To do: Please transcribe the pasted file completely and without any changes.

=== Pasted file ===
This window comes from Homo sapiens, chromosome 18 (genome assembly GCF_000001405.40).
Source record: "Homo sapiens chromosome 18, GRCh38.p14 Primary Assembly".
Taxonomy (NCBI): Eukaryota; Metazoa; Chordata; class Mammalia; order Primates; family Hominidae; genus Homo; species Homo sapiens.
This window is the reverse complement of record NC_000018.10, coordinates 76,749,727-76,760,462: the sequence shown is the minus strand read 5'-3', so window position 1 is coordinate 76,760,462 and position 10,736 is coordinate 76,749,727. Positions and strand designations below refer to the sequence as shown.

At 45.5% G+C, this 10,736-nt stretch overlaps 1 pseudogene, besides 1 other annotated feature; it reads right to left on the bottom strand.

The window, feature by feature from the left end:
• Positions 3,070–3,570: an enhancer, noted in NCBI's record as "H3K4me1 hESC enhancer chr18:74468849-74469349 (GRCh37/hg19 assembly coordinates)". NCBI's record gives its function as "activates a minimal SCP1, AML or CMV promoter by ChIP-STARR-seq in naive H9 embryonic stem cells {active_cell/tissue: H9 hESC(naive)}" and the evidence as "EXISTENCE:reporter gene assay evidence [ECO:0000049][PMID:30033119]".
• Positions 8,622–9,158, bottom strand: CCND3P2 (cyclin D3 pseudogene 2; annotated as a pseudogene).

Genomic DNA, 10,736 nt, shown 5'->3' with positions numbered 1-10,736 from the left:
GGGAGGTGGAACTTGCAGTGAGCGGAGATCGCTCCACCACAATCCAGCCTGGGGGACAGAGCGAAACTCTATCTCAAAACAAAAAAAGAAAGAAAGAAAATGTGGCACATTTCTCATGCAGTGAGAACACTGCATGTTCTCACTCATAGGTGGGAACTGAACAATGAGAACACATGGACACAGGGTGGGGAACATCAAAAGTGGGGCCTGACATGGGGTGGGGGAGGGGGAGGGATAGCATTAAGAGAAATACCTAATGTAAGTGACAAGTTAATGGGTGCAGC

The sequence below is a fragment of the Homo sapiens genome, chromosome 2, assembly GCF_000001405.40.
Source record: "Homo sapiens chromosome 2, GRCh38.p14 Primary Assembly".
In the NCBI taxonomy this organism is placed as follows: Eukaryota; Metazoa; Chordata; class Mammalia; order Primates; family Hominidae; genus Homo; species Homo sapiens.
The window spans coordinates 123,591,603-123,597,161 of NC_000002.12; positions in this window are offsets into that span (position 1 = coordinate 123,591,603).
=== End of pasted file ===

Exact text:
This window comes from Homo sapiens, chromosome 18 (genome assembly GCF_000001405.40).
Source record: "Homo sapiens chromosome 18, GRCh38.p14 Primary Assembly".
Taxonomy (NCBI): Eukaryota; Metazoa; Chordata; class Mammalia; order Primates; family Hominidae; genus Homo; species Homo sapiens.
This window is the reverse complement of record NC_000018.10, coordinates 76,749,727-76,760,462: the sequence shown is the minus strand read 5'-3', so window position 1 is coordinate 76,760,462 and position 10,736 is coordinate 76,749,727. Positions and strand designations below refer to the sequence as shown.

At 45.5% G+C, this 10,736-nt stretch overlaps 1 pseudogene, besides 1 other annotated feature; it reads right to left on the bottom strand.

The window, feature by feature from the left end:
• Positions 3,070–3,570: an enhancer, noted in NCBI's record as "H3K4me1 hESC enhancer chr18:74468849-74469349 (GRCh37/hg19 assembly coordinates)". NCBI's record gives its function as "activates a minimal SCP1, AML or CMV promoter by ChIP-STARR-seq in naive H9 embryonic stem cells {active_cell/tissue: H9 hESC(naive)}" and the evidence as "EXISTENCE:reporter gene assay evidence [ECO:0000049][PMID:30033119]".
• Positions 8,622–9,158, bottom strand: CCND3P2 (cyclin D3 pseudogene 2; annotated as a pseudogene).

Genomic DNA, 10,736 nt, shown 5'->3' with positions numbered 1-10,736 from the left:
GGGAGGTGGAACTTGCAGTGAGCGGAGATCGCTCCACCACAATCCAGCCTGGGGGACAGAGCGAAACTCTATCTCAAAACAAAAAAAGAAAGAAAGAAAATGTGGCACATTTCTCATGCAGTGAGAACACTGCATGTTCTCACTCATAGGTGGGAACTGAACAATGAGAACACATGGACACAGGGTGGGGAACATCAAAAGTGGGGCCTGACATGGGGTGGGGGAGGGGGAGGGATAGCATTAAGAGAAATACCTAATGTAAGTGACAAGTTAATGGGTGCAGC

The sequence below is a fragment of the Homo sapiens genome, chromosome 2, assembly GCF_000001405.40.
Source record: "Homo sapiens chromosome 2, GRCh38.p14 Primary Assembly".
In the NCBI taxonomy this organism is placed as follows: Eukaryota; Metazoa; Chordata; class Mammalia; order Primates; family Hominidae; genus Homo; species Homo sapiens.
The window spans coordinates 123,591,603-123,597,161 of NC_000002.12; positions in this window are offsets into that span (position 1 = coordinate 123,591,603).